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Indirect damage by aircraft 37 WCMS 1

ACQ PL v Cook; Aircair Moree PL v Cook [2009] HCA 28. French CJ, Gummow, Heydon, Crennan & Bell JJ.

The respondent was a Northpower (Country Energy) linesman who had attracted damages of $953,141 before Johnstone DCJ in May 2007 after suffering electric shock on 28.12.00 when investigating a power line across a cotton field, which had been dislodged by a crop dusting aircraft owned by the first appellant and operated by the second.

His Honour found negligence against the employer, and the aircraft operator by its pilot, and contributory negligence in the plaintiff, although rejecting voluntary assumption of risk.

More particularly, his Honour found liability in the instant appellants by theDamage by Aircraft Act 1999 (Cth) ss10 and 11.

The negligence and associated contributions were set aside in July last year by the NSW Court of Appeal: [2008] NSWCA 161, per Campbell JA, but maintained liabilities under the DAA provisions, which exclude intention as an element, therefore eluding the Civil Liability Act 2002 (NSW) s5A and the Law Reform (MP) Act 1965 s9.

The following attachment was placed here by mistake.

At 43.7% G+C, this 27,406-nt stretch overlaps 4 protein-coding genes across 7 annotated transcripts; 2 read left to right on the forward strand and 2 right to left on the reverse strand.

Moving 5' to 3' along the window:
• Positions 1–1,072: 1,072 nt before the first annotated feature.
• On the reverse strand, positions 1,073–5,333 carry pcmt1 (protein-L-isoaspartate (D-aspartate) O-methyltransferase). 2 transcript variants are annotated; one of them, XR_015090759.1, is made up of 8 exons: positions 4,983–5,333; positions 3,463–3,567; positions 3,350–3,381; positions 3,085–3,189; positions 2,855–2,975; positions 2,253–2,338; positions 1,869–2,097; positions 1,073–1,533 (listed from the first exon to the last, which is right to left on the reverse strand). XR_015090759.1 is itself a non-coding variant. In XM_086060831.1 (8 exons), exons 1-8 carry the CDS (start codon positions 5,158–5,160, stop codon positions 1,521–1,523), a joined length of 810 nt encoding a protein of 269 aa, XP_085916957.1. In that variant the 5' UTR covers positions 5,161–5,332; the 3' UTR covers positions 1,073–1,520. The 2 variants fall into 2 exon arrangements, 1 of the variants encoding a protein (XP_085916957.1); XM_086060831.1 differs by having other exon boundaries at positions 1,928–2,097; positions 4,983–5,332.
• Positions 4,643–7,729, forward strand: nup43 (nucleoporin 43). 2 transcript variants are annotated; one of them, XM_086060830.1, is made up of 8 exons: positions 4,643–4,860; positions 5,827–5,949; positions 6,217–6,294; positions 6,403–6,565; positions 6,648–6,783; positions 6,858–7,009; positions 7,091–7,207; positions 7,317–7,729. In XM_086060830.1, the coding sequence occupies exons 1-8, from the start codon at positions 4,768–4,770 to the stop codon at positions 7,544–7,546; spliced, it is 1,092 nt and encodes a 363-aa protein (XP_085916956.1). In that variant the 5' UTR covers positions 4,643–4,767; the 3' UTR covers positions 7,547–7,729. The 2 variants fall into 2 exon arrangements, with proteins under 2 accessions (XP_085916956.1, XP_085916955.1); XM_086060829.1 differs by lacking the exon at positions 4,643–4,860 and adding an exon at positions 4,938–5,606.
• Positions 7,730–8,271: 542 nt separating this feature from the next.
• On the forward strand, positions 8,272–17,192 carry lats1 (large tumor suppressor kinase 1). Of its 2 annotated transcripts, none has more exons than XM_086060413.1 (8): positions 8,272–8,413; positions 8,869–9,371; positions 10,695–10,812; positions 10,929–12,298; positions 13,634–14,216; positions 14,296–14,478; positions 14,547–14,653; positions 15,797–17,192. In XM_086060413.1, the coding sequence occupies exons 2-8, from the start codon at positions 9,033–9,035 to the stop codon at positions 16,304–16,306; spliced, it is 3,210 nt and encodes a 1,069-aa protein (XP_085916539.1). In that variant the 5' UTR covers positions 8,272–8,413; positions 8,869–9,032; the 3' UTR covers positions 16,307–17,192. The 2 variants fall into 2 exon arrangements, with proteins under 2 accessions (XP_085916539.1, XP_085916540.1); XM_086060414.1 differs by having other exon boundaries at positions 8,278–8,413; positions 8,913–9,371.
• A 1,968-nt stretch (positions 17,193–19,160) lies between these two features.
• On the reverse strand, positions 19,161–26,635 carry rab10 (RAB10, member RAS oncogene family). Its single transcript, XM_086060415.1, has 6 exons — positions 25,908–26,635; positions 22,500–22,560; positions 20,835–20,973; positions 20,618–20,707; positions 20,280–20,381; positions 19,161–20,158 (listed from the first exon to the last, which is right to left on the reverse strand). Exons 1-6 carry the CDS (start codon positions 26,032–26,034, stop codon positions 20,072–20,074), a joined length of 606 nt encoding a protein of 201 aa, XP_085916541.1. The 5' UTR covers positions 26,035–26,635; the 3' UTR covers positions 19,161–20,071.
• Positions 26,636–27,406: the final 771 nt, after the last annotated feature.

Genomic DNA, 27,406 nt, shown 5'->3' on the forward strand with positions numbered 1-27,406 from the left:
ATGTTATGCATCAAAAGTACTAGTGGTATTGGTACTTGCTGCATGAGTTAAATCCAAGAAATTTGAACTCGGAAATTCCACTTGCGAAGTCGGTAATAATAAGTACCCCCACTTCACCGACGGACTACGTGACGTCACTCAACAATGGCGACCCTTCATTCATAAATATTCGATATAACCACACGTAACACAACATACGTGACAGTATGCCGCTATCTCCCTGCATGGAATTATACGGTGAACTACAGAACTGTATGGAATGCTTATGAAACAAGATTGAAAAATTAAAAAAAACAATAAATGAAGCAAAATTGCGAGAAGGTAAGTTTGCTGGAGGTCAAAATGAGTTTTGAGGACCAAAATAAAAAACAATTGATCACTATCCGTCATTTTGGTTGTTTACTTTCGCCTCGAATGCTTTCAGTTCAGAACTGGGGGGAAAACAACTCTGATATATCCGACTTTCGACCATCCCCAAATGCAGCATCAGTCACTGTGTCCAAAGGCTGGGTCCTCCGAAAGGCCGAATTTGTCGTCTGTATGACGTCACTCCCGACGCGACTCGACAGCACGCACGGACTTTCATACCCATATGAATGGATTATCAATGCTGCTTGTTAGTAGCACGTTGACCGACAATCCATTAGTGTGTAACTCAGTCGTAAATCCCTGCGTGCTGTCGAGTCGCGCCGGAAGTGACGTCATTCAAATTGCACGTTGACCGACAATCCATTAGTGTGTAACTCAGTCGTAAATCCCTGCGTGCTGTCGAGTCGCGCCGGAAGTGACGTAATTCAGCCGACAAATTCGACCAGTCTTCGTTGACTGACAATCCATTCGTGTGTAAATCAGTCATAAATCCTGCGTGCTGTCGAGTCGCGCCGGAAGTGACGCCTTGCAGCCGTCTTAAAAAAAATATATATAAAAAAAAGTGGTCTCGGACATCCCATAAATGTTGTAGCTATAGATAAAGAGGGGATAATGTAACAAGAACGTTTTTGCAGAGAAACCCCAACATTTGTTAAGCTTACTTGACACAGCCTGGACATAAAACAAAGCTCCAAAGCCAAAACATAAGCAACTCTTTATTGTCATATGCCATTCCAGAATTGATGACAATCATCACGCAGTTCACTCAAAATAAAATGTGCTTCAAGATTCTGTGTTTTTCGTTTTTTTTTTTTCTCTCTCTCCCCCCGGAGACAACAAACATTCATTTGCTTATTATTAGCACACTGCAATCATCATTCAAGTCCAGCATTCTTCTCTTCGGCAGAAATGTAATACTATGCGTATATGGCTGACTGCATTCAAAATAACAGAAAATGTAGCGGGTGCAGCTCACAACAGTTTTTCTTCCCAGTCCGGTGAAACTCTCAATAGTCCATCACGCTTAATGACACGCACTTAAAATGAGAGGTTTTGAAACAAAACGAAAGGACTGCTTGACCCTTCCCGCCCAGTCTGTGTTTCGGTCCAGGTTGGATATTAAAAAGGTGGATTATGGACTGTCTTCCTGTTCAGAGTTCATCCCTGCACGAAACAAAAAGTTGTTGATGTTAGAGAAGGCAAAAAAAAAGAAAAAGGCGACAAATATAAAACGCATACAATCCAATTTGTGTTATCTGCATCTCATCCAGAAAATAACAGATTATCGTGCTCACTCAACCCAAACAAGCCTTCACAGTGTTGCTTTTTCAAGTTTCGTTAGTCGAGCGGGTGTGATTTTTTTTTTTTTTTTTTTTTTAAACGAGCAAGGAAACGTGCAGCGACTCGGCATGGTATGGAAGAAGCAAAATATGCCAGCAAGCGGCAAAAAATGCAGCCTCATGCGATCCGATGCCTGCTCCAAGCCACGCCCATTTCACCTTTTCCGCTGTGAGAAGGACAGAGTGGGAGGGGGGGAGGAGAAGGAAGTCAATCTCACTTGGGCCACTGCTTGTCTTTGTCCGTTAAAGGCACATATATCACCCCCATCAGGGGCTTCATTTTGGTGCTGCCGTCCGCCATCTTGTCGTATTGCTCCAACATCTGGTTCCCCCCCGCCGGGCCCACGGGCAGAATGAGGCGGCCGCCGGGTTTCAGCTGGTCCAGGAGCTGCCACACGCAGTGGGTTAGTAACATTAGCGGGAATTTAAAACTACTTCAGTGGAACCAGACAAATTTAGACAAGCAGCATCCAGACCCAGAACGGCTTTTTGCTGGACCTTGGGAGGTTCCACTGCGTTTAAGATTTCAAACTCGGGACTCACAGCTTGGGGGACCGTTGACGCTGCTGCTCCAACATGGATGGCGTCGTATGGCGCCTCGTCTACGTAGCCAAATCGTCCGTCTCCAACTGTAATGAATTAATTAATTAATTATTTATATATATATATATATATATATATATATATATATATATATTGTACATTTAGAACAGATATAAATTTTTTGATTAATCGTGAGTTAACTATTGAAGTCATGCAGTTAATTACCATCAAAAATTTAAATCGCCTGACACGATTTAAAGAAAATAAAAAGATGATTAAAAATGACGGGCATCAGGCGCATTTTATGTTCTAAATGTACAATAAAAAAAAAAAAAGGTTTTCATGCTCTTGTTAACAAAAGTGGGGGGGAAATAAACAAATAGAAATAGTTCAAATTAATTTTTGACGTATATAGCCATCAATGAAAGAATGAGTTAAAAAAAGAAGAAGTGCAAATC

The High Court dismissed the appeals with costs. The Full Court detailed the background and submissions, noting reliance on and quoting from March v E & M H Stramare PL (1991) 171 CLR 506; [1991] HCA 12, and Wardley Australia Ltd v Western Australia [1992] HCA 55; (1992) 175 CLR 514 at 525.

The Court [27]: “Not every lawyer has found the analysis of causation in March v Stramare helpful. But, without casting doubt on anything that was said in March v Stramare or in Wardley Australia Ltd v Western Australia, it is not necessary in construing s 10(1) to rely on any analogy with what was said in those cases, at least in the course of resolving the present appeals. To this limited extent there is some force in the appellants' submissions. And quite independently of the Court of Appeal's translation of March v Stramare to s 10(1), one of the principal points extracted by the Court of Appeal from that case is uncontroversial, and was not controverted by the appellants – the proposition that there can be multiple causes of the damage suffered by a plaintiff. Further, the context of the passage quoted from Mason CJ's reasons for judgment in March v Stramare reveals that Mason CJ was concerned merely to reject the ‘but for’ test as an exclusive criterion of causation. It is true that but for the impact of the aircraft on the conductor the plaintiff would not have been injured; but the causal relationship between the impact and the injury was much closer than that, and did not rest exclusively on a ‘but for’ analysis.”